Take the 2-minute tour ×
Stack Overflow is a question and answer site for professional and enthusiast programmers. It's 100% free, no registration required.

I am working on a big integer calculator without the BigInteger class. When I divide a positive number and a negative number it doesn't return a negative number even though I am using the EXACT same else statement with my multiply method (which works).

I ran it through the debugger and can't seem to figure out why it is not doing what I want it to. Here is a portion of my code(the else statement in the divide method is what should be returning a negative number after dividing a positive and a negative) :

Thanks

public BigInt multiply(BigInt B2) {
    BigInt result = new BigInt();
    BigInt zero = new BigInt("0");
    BigInt b;

    for (int i = 0; i < B2.str.length(); ++i) {
        b = singleDigitMultiply(
                B2.str.charAt(B2.str.length() - i - 1), i);
        result = result.add(b);
    }

    // anything * 0 is 0
    if (this.add(zero).toString().equals("0") || B2.add(zero).toString().equals("0") ||
            this.add(zero).toString().equals("-0") || B2.add(zero).toString().equals("-0"))
        {
            result.num.clear();
            result.num.add(0);
        }
    else if ((!this.isPositive && B2.isPositive) ||
            (this.isPositive && !B2.isPositive))
    {
        //if not 0, assign negative when -a * b or a * -b
        result.isPositive = false;
    }

    return result;
}

private BigInt singleDigitMultiply(char b, int baseFactor) {
    StringBuffer tmp = new StringBuffer("");

    int carry = 0;
    for (int i = 0; i < str.length(); ++i) 
    {

        if (str.charAt(str.length() - i - 1) != '-' && str.charAt(str.length() - i - 1)
            != '+' && b != '-' && b != '+')
        {
            int d = str.charAt(str.length() - i - 1) - '0';
            int r = d * (b - '0') + carry;
            carry = r / 10;
            int digit = r % 10;
            tmp.append(digit);
        }
    }

    if (carry != 0)
        tmp.append(carry);

    String result = tmp.reverse().toString();
    // add enough zeros to the result
    for (int i = 0; i < baseFactor; ++i) {
        result += '0';
    }


    return new BigInt(result);
}

public BigInt divide(BigInt B2)
{
    BigInt result;
    BigInt divisor = B2;
    BigInt dividend = this;

    divisor.isPositive = true;
    dividend.isPositive = true;


    if (divisor.toString().equals("0") ||
        divisor.toString().equals("+0") ||
        divisor.toString().equals("-0"))
    {
        System.out.println("CANNOT DIVIDE BY 0");
        //cannot divide by 0
        result = new BigInt("NaN"); 
    }
    else if (divisor.equals(dividend))
    {
        //anything divided by self is 1
        result = new BigInt("1");
    }
    else if (dividend.equals("0"))
    {
        //0 divided by anything is 0
        result = new BigInt("0");
    }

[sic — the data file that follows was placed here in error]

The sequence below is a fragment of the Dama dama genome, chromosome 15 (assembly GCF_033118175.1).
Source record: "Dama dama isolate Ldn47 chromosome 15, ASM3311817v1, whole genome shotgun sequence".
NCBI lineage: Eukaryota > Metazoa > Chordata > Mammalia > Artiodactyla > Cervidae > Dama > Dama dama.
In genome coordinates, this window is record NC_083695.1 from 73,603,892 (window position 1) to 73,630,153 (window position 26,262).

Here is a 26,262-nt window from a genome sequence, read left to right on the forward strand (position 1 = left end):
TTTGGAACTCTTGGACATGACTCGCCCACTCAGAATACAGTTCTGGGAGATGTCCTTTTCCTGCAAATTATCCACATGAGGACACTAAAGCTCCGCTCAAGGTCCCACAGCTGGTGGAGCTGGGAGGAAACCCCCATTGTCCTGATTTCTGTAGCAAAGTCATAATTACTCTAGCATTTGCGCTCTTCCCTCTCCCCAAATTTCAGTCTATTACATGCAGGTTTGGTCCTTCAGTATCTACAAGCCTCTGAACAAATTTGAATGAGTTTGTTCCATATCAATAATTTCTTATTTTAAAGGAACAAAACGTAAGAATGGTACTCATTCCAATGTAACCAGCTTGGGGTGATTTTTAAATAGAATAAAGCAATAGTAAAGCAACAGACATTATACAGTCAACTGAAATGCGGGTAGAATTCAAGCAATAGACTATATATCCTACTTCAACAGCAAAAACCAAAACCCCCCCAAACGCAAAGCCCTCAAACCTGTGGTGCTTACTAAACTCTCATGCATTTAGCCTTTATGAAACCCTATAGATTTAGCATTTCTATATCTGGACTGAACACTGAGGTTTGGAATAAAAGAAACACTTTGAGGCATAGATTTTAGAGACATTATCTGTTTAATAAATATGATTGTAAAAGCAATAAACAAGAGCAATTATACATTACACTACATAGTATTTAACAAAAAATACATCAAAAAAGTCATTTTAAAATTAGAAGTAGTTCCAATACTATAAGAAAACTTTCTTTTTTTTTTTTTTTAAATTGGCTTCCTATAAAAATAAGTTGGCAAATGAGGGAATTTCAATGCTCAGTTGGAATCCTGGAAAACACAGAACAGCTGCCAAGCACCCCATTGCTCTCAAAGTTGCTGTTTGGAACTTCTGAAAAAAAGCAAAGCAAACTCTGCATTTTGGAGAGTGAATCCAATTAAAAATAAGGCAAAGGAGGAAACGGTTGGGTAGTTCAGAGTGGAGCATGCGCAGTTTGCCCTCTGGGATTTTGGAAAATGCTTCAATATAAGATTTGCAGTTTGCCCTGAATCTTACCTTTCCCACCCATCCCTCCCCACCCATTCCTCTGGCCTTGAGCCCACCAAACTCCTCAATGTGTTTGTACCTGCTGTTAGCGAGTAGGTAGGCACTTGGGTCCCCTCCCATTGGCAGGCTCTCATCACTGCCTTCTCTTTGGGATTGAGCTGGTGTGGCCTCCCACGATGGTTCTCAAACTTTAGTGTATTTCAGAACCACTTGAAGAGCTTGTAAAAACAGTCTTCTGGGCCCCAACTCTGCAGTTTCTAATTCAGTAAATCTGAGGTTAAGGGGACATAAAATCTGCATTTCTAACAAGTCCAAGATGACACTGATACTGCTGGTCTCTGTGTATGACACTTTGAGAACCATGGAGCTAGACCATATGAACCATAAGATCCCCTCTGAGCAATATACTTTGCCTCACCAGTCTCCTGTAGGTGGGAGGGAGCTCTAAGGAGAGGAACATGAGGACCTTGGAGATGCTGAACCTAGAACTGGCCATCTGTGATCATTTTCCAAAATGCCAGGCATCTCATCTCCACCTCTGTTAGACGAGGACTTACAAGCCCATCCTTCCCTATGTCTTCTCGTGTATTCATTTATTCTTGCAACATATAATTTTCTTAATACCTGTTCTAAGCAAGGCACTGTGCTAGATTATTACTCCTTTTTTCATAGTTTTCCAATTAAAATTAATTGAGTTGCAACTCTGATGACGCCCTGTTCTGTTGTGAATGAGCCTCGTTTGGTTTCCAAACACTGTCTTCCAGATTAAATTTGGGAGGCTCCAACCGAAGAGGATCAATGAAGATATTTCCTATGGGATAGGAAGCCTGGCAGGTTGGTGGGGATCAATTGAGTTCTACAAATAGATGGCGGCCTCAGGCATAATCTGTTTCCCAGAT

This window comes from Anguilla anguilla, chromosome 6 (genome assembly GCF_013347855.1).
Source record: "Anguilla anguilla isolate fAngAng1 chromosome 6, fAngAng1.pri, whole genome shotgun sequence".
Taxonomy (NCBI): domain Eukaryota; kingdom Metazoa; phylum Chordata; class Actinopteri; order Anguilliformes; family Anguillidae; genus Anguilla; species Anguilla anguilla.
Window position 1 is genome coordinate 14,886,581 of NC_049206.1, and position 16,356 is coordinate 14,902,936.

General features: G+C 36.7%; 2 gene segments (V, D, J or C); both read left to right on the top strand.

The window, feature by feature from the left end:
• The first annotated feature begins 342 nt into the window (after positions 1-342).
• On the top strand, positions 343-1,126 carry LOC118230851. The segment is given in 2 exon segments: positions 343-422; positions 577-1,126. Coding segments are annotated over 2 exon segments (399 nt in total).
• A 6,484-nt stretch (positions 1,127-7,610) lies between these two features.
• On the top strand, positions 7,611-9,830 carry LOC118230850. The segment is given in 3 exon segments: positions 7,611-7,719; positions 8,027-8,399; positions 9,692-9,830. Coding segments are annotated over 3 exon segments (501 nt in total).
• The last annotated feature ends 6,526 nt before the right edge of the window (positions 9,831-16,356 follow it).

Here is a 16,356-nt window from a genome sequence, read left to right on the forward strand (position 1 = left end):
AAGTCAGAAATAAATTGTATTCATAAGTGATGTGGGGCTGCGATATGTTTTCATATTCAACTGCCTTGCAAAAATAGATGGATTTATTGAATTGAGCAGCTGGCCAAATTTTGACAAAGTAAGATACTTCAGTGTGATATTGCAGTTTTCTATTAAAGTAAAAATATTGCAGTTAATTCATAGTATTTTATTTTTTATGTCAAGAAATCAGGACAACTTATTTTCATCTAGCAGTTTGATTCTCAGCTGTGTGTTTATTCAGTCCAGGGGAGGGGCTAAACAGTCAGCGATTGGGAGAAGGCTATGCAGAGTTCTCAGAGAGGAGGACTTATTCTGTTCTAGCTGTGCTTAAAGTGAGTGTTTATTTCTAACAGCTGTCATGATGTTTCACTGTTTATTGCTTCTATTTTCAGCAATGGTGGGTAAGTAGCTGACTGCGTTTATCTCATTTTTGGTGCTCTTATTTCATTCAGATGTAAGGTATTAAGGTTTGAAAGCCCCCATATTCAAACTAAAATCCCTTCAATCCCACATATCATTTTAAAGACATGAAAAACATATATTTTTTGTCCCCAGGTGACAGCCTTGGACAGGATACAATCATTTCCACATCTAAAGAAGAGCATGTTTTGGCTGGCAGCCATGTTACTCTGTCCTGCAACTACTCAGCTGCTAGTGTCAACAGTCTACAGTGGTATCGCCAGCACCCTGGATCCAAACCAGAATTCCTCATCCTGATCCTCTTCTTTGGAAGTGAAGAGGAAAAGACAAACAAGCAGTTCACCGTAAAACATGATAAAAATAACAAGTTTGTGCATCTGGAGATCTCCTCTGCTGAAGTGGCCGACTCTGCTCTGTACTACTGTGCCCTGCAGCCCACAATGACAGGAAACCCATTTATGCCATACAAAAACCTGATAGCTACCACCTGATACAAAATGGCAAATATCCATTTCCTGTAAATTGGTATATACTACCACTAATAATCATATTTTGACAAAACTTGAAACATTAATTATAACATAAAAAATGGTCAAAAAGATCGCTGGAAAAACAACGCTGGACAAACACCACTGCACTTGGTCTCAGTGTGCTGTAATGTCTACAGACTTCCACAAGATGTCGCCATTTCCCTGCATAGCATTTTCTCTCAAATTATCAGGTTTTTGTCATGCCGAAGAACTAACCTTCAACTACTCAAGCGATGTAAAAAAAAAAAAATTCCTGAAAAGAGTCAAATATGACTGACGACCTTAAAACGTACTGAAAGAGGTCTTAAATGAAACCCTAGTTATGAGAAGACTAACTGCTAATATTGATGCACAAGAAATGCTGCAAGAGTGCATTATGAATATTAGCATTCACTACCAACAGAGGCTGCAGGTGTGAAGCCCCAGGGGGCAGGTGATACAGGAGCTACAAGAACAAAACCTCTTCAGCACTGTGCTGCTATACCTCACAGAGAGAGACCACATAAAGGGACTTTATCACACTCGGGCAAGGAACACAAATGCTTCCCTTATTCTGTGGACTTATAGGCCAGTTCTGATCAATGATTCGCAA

else
    {
        result = divideHelper(dividend, divisor);
        if ((!this.isPositive && divisor.isPositive) ||
        (this.isPositive && !divisor.isPositive))
        {
            //if not 0, assign negative when -a * b or a * -b
            result.isPositive = false;
        }
    }


    return result;

}

private BigInt divideHelper(BigInt dividend, BigInt divisor)
{
    int size1 = dividend.num.size(), size2 = divisor.num.size();
    BigInt result = new BigInt();

    int first = size1 - 1, 
        second = size2 - 1,
        three;

    if (size1 == 1 && size2 == 1) {
        three = dividend.num.get(first) / divisor.num.get(second);
        result.num.add(0, three);
    }




    return result;
}
share|improve this question
    
If I understand your situation correctly, you'll want to read about overflow. –  Sotirios Delimanolis Oct 17 '13 at 3:52
    
I'm not familiar with that. How does it relate to my problem? –  James Havenlord Oct 17 '13 at 4:03

1 Answer 1

divideHelper() appears not to correctly handle most cases of division. It only actually does anything when size1 == 1 && size2 == 1, and for all other cases (the majority of divisions) appears to returns an uninitialized value.

It doesn't look anything like a working division or long-division algorithm to me.

Also, the "shortcut comparisons" in divide() do at least one equals() comparison of BigInt against string -- which won't work. You need to compare BigInt.value or BigInt.toString() against string, not the BigInt directly.

Probably you can (ie. should) dispense with the special-cases in divide() except for the division-by-zero. Focus your efforts on making the actual division algorithm work, and don't try to bypass it for cases it should be able to answer.

share|improve this answer

Your Answer

 
discard

By posting your answer, you agree to the privacy policy and terms of service.

Not the answer you're looking for? Browse other questions tagged or ask your own question.